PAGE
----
Sadly, Flynn is most known for being selected one spot ahead of Stephen Curry during the 2009 NBA Draft. After a successful career as a point guard at Syracuse, Flynn played just three years in the NBA, derailed by a hip injury suffered after his rookie year.
After attempting to stay afloat in Europe, Flynn retired from Basketball entirely in 2014. A sad story of a player selected in the same year as Curry, James Harden, DeMar Derozan and Blake Griffin.
5. Joe Alexander, 2008
Alexander, who’s success during the 2008 NCAA Tournament with West Virginia capulted him to the lottery of that year’s draft, never even played a full seasons worth of games in the NBA. Furthermore, he never even started a game, pushed aside by second-round pick Luc Mbah a Moute, who is still in the league on the Houston Rockets.
Alexander would befall a hamstring injury not long before season 2 and never got to prove himself worthy of a starting spot in the NBA.
4. Anthony Bennett, 2013
Any of the next four players, including Bennett, have an argument to be No. 1 on this list. Bennett was selected first overall by the Cleveland Cavaliers during the 2013 draft, a colossal mistake by a team that had in the same century drafted LeBron James and Kyrie Irving.
Bennett’s numbers since entering the league are difficult to look at. He has never shot better than 42 percent from the field or more than 5.2 points per game. During two seasons, his shooting percentage was well below 40 percent (one year it was 29 percent!), absolutely unacceptable for a big man who looks to shoot spot ups.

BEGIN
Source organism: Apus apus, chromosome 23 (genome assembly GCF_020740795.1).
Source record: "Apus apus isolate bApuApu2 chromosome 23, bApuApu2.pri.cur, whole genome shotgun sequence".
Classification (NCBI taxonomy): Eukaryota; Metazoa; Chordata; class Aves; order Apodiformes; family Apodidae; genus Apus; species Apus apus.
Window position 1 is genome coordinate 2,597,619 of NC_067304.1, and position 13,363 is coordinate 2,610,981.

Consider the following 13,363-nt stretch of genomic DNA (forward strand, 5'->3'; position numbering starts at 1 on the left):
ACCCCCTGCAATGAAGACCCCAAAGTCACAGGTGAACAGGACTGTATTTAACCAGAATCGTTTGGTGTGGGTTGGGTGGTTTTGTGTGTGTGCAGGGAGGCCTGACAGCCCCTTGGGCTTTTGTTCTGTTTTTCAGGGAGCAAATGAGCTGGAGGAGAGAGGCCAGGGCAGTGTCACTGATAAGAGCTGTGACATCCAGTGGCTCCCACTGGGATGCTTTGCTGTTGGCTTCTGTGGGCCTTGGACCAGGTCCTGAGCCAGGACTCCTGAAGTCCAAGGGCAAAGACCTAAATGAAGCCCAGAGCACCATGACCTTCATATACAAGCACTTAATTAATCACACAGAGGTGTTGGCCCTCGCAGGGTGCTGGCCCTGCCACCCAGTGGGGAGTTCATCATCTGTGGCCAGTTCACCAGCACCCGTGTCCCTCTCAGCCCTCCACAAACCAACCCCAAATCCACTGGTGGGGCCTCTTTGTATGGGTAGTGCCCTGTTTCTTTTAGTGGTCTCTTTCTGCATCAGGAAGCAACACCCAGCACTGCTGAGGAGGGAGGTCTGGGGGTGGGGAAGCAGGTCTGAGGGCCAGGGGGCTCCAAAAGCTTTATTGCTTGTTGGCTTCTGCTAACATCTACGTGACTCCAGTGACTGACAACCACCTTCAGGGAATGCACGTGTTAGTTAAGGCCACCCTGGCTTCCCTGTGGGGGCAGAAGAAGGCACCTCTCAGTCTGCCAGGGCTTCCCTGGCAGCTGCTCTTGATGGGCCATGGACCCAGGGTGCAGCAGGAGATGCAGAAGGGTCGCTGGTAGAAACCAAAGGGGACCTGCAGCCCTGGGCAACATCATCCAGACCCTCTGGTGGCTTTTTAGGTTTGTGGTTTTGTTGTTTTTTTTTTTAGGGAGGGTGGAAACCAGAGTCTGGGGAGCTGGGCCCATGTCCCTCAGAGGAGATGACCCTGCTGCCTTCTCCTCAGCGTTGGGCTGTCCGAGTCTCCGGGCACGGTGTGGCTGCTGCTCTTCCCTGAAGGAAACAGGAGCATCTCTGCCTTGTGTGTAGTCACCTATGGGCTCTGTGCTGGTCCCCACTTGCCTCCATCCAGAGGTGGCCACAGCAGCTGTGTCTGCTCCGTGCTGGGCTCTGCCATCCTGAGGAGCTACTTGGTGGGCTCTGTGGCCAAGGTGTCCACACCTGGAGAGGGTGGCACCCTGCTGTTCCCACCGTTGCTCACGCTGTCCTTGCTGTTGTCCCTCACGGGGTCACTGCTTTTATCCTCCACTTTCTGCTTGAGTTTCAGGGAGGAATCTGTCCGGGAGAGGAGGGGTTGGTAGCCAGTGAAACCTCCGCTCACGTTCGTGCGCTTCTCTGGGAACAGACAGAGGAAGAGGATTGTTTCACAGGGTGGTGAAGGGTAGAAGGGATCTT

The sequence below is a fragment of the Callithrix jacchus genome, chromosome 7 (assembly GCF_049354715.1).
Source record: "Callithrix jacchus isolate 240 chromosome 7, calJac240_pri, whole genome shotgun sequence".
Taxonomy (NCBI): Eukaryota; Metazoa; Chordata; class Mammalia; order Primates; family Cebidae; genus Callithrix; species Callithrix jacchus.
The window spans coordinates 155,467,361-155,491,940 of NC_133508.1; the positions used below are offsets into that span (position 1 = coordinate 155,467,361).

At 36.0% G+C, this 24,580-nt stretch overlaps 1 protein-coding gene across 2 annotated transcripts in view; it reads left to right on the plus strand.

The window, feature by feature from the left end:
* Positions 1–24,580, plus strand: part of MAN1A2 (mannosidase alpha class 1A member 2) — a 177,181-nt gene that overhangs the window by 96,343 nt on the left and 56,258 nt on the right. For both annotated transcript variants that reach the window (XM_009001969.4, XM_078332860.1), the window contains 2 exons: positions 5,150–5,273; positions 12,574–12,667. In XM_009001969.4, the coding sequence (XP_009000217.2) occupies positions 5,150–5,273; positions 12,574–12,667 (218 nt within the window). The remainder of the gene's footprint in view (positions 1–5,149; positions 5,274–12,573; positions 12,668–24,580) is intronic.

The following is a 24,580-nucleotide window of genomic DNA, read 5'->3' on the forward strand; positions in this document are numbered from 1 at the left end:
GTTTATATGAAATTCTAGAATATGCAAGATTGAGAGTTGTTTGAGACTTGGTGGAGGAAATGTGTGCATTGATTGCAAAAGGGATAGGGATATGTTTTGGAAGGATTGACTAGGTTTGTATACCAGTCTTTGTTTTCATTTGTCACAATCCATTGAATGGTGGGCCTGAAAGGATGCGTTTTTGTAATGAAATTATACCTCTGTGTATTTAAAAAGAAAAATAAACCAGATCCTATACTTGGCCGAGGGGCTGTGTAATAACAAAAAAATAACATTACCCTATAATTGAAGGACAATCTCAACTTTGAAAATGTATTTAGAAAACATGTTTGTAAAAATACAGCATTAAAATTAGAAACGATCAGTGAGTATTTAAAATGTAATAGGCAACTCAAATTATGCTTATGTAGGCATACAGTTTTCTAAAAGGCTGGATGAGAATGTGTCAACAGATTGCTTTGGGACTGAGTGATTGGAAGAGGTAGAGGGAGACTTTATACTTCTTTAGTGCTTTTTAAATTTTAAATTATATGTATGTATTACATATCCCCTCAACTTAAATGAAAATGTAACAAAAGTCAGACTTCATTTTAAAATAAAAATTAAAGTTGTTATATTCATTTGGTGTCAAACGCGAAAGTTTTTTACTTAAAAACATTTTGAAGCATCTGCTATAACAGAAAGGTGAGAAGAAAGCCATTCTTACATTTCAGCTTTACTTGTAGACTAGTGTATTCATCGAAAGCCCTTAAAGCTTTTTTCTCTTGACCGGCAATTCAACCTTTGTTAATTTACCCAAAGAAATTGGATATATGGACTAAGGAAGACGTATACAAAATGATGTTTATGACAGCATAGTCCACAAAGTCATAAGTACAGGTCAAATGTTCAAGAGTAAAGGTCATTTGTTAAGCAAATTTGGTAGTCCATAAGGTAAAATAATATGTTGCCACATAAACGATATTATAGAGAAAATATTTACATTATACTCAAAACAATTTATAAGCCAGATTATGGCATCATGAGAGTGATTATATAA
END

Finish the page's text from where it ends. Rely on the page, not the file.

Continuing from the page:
Bennett is still hoping to make a mark on the league at 25 years old, but to this point, he has been a tremendous bust.
3. Kwame Brown, 2001
Brown was selected No. 1 overall in 2001 straight out of high school by the Washington Wizards. At the time, he was considered GM Michael Jordan’s big coup. Brown struggled to produce, only averaging more than 10 points per game once during his 12 year NBA Career. He also never averaged more than 10 recounds, a remarkable feat for a bruising big man who was supposed to dominate the paint.
Though Brown lasted a long time in the league, he was never able to reach anywhere near his potential.
2. Darko Milicic, 2003
The man best remembered for being selected one pick after LeBron James. The Detroit Pistons drafted Milicic No. 2 overall in 2003, enamored by his promise as a stretch the floor bigman who could put the ball on the floor, not unlike what Kristaps Porzingis has become this decade.
Unfortunately, the Pistons were never quite able to make Milicic work. He barely played on the Detroit teams that won and reached NBA finals and Conference Finals.
By the start of this decade, he was an unfortunate after-thought and warning for over-zealous teams.
1. Greg Oden, 2007
The hype going into and coming out of college for Oden was huge. Oden drew comparisons to Bill Russell, David Robinson and Patrick Ewing… and when he was on the floor, he wasn’t bad. Oden played especially well in the 2007 NCAA national championship game against Florida for Ohio State, where he would put up 25 points, 12 rebounds and 4 blocks in a losing effort. He would be selected one spot ahead of now NBA legend Kevin Durant and would proceed to have a short-lived NBA career ruled by persistent knee injuries.
In a seven year career, Oden only played just over one hundred games, which amounts to just a season and a half worth of games.